President Elliot Stern confirmed in an announcement on Feb. 26 that the campus’ fall schedule is in the works. The South Orange County Community College District released a statement the same day regarding summer sessions with the recommendation that most classes and services remain online. Stern updated students about the return of programs with limited activity and commencement plans for May.
He took the time to acknowledge some myths that he has heard throughout the campus. Focusing on the fall schedule and bringing back 50% of all sections offered, he debunks the myth that 50% of students would be returning to campus as well.
“For the 50% of students with an on-ground experience, some will have one, some will have four or five per week,” Stern announced. “The average will have about two days out of five (or fewer) with an on-ground experience. So, on a typical day, only 40% of 50% of students (so about 20% of students) will have an on-campus experience. Those 4600 would be spread throughout the day, so at a typical point in a typical day, we would expect about 2000 students on campus–max.”
Kathleen F. Burke, the SOCCCD Chancellor, supports the continuation of remote learning throughout the summer semester and that each college is preparing their fall schedules.
“The Board of Trustees supports the administration’s recommendation that the majority of classes and services should remain online and offered remotely through the 2021 summer sessions,” Burke announced. “As the distribution and administration of COVID-19 vaccinations evolve, we collectively believe that it is safest for the majority of students, faculty, and staff to telelearn and telework through Aug. 13, 2021.”
Burke also confirmed that the Board of Trustees approved the suspension of parking fees through the 2021 summer session.
On March 9, Stern updated students and staff about reopening the campus for the summer and fall 2021 semesters. He compiled a list of the programs that will return to campus during the summer and fall semesters, including Theatre Arts, Nursing, Interior Design and Human Services.
Along with the many programs being available to students on campus, Stern announces that the Child Development Center reopened on March 15 at a 15% capacity and that the Learning Resource Center has reopened with scheduled hours for students who need the space to study.
As Saddleback nears commencement this summer, plans of making a drive-thru possible for students graduating this year are also something to look forward to.
“Our Commencement committee is working on a drive-thru event that will bring back the celebration and our show of pride that graduating students deserve,” Stern announced in an email. “Those of you not graduating this May will celebrate your Commencement in our new stadium!”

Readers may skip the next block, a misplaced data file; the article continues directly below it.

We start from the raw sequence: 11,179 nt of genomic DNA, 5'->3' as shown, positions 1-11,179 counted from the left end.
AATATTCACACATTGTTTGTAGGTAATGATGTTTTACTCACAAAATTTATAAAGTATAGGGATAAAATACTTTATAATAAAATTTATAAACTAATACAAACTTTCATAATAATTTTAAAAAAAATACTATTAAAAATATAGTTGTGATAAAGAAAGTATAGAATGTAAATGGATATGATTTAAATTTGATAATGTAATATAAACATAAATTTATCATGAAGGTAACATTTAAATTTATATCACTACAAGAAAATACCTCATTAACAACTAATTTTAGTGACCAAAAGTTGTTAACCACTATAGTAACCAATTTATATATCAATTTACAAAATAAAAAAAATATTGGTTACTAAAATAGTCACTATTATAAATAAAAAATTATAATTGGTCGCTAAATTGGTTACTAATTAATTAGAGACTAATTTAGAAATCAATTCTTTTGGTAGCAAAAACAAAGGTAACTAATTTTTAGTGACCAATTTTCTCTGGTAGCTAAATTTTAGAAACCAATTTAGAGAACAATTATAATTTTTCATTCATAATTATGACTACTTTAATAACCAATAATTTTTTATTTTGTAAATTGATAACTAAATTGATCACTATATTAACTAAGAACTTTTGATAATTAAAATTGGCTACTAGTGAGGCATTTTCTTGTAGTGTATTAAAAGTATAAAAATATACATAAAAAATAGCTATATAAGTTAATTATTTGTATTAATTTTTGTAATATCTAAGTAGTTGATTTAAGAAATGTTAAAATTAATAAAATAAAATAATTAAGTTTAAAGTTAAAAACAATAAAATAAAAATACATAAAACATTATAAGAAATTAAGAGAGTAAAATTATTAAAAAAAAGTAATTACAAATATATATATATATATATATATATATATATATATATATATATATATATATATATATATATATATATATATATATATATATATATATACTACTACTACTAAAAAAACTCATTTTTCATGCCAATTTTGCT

In addition to that, more classes that are offered in fall and spring will also be provided in summer for students who may have fallen behind on their courses due to COVID-19. This allows students to either retake classes they may not have done well or get ahead with their courses.
“Summer will be mostly online with a few on-campus labs,” Stern said. “If you fell behind on your educational pathway because of COVID, we will have robust offerings this summer so that you will have an opportunity to catch up (or get ahead!).”
Stern concludes his announcement with the vaccine’s possible variants and its outcome among individuals who decide to get the vaccine. He also reminds students in his email that once campus reopens, masks will be mandatory and social distancing will still be in effect.
Another announcement from Christian Alvarado, dean of admissions, records, and enrollment services, talks about extending the excused withdrawal and pass or no pass options for students who may need it during this time. Alvarado briefly explains the P/NP choice and suggests students speak to a counselor before changing their grading options.
“If you are in a course that allows the P/NP option, the P is the equivalent of a C grade or better,” Alvarado said in an email. “It gives you credit for passing the course but will not count toward your overall GPA. While the No Pass does not negatively impact your GPA, you will not earn units, and it will not be counted toward progress probation or dismissal.”
While COVID-19 has affected students academically, there is also the option for an excused withdrawal that can help students who cannot finish out the semester.
“For our students who are unable to finish a course this semester, the Excused Withdrawal Form Due to COVID-19 must be submitted by 11 p.m. on May 6.” Alvarado states, “EW grades are not eligible for an Enrollment Fee/Non-Resident Tuition refund.”
At this point during the pandemic, there will be various opportunities and options for students available as Saddleback has been able to adapt to the changes by providing support for the well-being of the students and staff. As for the rest of the year, Saddleback and its faculty have made some changes to help students succeed and continue to support students during the COVID-19.